Art History

Stately Homes and Tourism: Chatsworth House

Stately Homes and Tourism:  An Extension of Eighteenth Century Exhibition Culture A discussion of the exhibition and tourist culture of the eighteenth century, and the importance of the spectator’s specific social circumstances in understanding a work of art.

With Reference to three eighteenth century landscapes of Chatsworth House, by Wilson, Smith of Derby and Marlow.

In his study of ExhibitionCulture,[1] Hemingway states that the eighteenth century audience did not view art as we do now.  Art was in a gradual state of transition, previously being understood as a commodity, created by the skill of a ‘humble’[2] craftsman, and was yet to be placed in the same category as music or literature.  His study breaks away from previous academic research, which has tended to focus on the artist and their work, in what Pollock refers to as ‘art history as the history of the artists.'[3]   Instead, Hemingway shifts concern to the actual spectators of the art, the ‘unspoken partners.’[4]  Clark argued that history should not be considered a mere ‘background’[5] when analysing a work of art.  He concurs that an empirical study of the audience viewing the artworks, can lead to a clearer image of a ‘public’ that the artist had in mind when executing the painting.

This article will analyse three paintings of Chatsworth House.  By applying Hemingway’s technique of interdisciplinary sources to recreate the situation of viewing, it will aspire to cast light on the beginnings of stately home tourism, as shown through the artworks of the time.  As a wider issue, it will be considered whether the social history of art has been integrated into art historical discourse successfully, or whether the ‘radical interventions’ within the 1970s have lost momentum in current times. Where Hemingway situates the exhibition experience in the City of London, this article relocates to the stately homes of the English countryside.  Hazlitt compared the city exhibition halls to ‘brothels,’[6] whereas the country house provided a more serene atmosphere in which to inspect artworks and architecture.    Instead of the swelling crowds and the market-like cacophony evoked in Art Exhibitions as Leisure,[7] a country house viewing would have consisted of a party typically limited to such that could comfortably fit into a carriage for the long journey there.[8]   Troost states that ‘travel was for people who had the leisure and the income for the long trips through the countryside, who owned a carriage and at least four horses.'[9]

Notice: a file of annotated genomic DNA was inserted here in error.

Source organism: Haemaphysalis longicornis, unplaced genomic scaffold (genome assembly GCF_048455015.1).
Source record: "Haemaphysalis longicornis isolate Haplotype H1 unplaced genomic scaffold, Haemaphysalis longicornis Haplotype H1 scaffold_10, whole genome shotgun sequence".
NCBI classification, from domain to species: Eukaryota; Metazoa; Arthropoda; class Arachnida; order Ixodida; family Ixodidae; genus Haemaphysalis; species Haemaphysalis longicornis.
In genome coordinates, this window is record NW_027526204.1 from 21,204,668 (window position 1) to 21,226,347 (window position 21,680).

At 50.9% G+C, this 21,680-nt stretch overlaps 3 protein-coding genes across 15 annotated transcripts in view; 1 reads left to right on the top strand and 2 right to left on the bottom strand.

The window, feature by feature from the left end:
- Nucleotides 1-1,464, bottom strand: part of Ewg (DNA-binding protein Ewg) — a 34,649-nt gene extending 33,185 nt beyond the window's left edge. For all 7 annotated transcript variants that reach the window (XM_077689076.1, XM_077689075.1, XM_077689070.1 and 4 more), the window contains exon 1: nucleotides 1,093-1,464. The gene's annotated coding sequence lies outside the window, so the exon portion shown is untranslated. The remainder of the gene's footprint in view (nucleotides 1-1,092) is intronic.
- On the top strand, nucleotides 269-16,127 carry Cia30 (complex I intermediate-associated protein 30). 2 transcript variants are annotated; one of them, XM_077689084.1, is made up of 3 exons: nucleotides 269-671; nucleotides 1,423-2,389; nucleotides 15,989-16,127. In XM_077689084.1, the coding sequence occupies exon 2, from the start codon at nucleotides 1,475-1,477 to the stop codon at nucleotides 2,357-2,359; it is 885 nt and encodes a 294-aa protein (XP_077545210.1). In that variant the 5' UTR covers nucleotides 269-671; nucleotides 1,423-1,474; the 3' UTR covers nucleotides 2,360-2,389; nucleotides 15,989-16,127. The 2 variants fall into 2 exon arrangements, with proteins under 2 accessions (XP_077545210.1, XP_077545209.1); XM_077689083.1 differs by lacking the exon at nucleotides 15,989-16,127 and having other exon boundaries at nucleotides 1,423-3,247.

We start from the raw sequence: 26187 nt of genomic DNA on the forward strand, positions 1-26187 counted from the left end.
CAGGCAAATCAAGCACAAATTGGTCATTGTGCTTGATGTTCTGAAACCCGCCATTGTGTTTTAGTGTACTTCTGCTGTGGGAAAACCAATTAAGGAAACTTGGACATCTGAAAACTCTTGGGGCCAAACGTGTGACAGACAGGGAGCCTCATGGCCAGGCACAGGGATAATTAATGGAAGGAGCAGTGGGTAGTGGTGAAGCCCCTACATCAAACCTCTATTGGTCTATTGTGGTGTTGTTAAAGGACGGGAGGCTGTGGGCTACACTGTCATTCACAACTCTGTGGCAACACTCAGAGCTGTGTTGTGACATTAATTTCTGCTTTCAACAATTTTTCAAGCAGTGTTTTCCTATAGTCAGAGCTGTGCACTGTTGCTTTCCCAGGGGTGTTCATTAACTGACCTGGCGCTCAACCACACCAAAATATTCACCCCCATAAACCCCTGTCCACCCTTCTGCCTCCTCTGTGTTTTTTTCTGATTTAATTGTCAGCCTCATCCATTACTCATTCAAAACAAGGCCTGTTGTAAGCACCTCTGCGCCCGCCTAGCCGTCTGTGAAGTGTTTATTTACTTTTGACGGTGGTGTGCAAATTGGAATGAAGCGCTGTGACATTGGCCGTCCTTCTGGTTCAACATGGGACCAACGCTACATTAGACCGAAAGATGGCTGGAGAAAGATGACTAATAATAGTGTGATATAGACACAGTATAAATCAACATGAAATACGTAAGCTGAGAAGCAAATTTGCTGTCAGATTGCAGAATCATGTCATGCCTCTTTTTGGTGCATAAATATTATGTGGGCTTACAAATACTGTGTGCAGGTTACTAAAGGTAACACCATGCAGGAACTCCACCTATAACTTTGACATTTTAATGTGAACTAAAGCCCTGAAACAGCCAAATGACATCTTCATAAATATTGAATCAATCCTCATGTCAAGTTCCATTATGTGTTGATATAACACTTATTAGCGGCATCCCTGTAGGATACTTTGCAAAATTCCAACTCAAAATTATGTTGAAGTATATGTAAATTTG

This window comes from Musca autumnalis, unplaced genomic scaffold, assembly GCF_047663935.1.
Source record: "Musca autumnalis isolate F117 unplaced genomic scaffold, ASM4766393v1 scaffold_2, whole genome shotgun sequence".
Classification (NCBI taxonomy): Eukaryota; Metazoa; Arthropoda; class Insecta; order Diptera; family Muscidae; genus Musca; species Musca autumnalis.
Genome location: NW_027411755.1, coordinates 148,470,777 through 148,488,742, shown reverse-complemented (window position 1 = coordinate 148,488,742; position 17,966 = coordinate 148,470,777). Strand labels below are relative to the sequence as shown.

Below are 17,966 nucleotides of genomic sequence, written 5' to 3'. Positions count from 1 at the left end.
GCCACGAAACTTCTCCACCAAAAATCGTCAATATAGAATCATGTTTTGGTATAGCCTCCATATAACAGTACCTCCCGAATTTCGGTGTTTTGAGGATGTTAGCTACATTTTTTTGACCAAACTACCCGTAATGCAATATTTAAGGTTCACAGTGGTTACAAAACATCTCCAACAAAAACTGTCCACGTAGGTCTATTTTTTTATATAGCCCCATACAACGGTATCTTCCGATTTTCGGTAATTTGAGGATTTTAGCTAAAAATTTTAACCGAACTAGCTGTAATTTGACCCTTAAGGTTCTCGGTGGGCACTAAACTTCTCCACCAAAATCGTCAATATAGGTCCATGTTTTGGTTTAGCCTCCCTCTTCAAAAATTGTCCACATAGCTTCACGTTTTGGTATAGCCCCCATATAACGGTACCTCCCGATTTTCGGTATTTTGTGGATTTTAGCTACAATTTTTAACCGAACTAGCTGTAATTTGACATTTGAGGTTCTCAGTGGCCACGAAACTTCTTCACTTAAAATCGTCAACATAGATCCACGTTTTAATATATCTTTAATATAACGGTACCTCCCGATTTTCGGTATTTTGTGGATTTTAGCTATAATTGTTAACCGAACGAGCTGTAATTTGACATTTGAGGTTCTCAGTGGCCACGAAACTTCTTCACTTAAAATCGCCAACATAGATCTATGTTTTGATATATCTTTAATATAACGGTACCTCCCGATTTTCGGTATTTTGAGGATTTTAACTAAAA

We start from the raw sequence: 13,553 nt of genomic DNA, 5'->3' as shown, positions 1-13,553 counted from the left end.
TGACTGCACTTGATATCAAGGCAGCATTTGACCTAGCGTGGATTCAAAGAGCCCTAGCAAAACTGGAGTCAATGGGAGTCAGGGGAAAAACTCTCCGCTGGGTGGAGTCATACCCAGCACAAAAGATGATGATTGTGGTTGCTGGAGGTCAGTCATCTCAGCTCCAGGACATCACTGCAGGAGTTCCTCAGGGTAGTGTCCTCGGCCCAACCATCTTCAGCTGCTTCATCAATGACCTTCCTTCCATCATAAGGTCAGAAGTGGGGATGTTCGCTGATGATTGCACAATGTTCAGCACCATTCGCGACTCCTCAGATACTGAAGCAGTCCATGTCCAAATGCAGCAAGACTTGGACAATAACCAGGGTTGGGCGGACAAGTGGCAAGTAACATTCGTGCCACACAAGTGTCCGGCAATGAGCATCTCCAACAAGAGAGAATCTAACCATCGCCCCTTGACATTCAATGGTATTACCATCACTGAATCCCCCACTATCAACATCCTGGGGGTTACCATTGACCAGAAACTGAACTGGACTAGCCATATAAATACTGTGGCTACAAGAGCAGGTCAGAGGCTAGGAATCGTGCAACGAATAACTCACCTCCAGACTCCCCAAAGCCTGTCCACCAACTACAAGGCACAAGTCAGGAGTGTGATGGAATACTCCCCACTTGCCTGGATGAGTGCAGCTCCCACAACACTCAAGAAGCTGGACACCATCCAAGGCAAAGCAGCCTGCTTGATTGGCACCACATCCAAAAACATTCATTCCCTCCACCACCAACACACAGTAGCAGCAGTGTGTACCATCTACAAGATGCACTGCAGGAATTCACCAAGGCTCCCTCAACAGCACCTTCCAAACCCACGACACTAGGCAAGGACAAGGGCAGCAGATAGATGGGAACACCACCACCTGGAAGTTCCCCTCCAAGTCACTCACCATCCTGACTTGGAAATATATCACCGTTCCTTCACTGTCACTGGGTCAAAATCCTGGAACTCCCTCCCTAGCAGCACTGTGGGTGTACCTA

Smith of Derby, Thomas A View of Chatsworth from the south-west 81.9×109.2cms Oil on Canvas, 1743, Devonshire Collection, Chatsworth House, Derbyshire [Accessed 24/05/2012]

 In Smith’s A view of Chatsworth from the south-west[10] such a group is possibly depicted and the spectator is invited to gaze upon the house and grounds alongside them.  The gentlemen in the middle-foreground appear to admire the surroundings, one of them identifying a point of interest by raising his walking cane.  A young lady in the group seems to look back at Chatsworth House through opera glasses and there is couple close by her, who could be perceived as perusing a map or guidebook together. [11]  In the distance, a carriage heading towards the house suggests that another group of tourists is just arriving.  It extends an invitation that, although situated in the rugged Peak District, Chatsworth is accessible and the roads can accommodate a large carriage pulled by six horses.  If, as Hemingway states, art was still viewed very much as a commodity in the eighteenth century, then the painting’s spectators would have understood it as serving a purpose, in this case, as an advertisement.  It is a welcoming scene; the richly dressed figures have untarnished clothes as they walk across the field, presumably having used the conveniently located steps to traverse the hedge.  It presents the prospective tourist with the opportunity to view nature, but in a safe and tamed manner.   If such a painting were presented at one of the exhibitions that Hemingway describes, for the viewer there would be a stark contrast between their present situation and the beckoning serenity of Derbyshire.

Wilson, Richard A View of Elizabethan Chatsworth (copy of a lost 17th Century painting) 99.1x124.5cm, 18th Century, Devonshire Collection, Chatsworth House, Derbyshire [Accessed 24/05/2012]

Marlow, William A View of Elizabethan Chatsworth (copy of a lost 17th Century painting) 99.1×124.5cm, 18th Century, Devonshire Collection, Chatsworth House, Derbyshire [Accessed 24/05/2012]

Marlow, thirty years later than Smith, selected a slightly different angle from which to present Chatsworth, moving approximately forty five degrees around to the west.   Here, ‘vast changes’[12] are apparent; the formal gardens have been cleared by the Fourth Duke and ‘Capability’ Brown, in order to create a more ‘natural’ effect, moving ‘villages […] and diverting rivers.’[13]   Great care has been taken to emphasise the new landscaping;  the orderly avenue of trees, which take a proud, central position in Smith’s work, are, from this vantage point, camouflaged against the woodland beyond.    It echoes the eighteenth-century ideal that ‘the owners wanted to see (and have visitors see) how extensive their property was and placed their houses in the landscape accordingly.'[14] In Marlow’s A View of Chatsworth,[15] the view is remarkably different, and perhaps seems devoid of Smith’s lavishly detailed tourist attractions.  For the eighteenth century viewer, however, the key markers of English landscaping are clearly there; ‘the winding road, the artificially enhanced stream, the careful arrangement of vistas.'[16]  In the style of many eighteenth century stately home landscapes, ‘where the estate ends is designedly vague,’[17] giving the impression that the aristocratic family own all that the viewer can see and beyond.   Here is an example of ‘Capability’ Brown ‘softening the transition from garden to parkland to the point where one could hardly tell where one ended and the other began.’[18]

Wilson, Richard A View of Elizabethan Chatsworth (copy of a lost 17th Century painting) 99.1x124.5cm, 18th Century, Devonshire Collection, Chatsworth House, Derbyshire [Accessed 24/05/2012]

Wilson, Richard A View of Elizabethan Chatsworth (copy of a lost 17th Century painting) 99.1×124.5cm, 18th Century, Devonshire Collection, Chatsworth House, Derbyshire [Accessed 24/05/2012]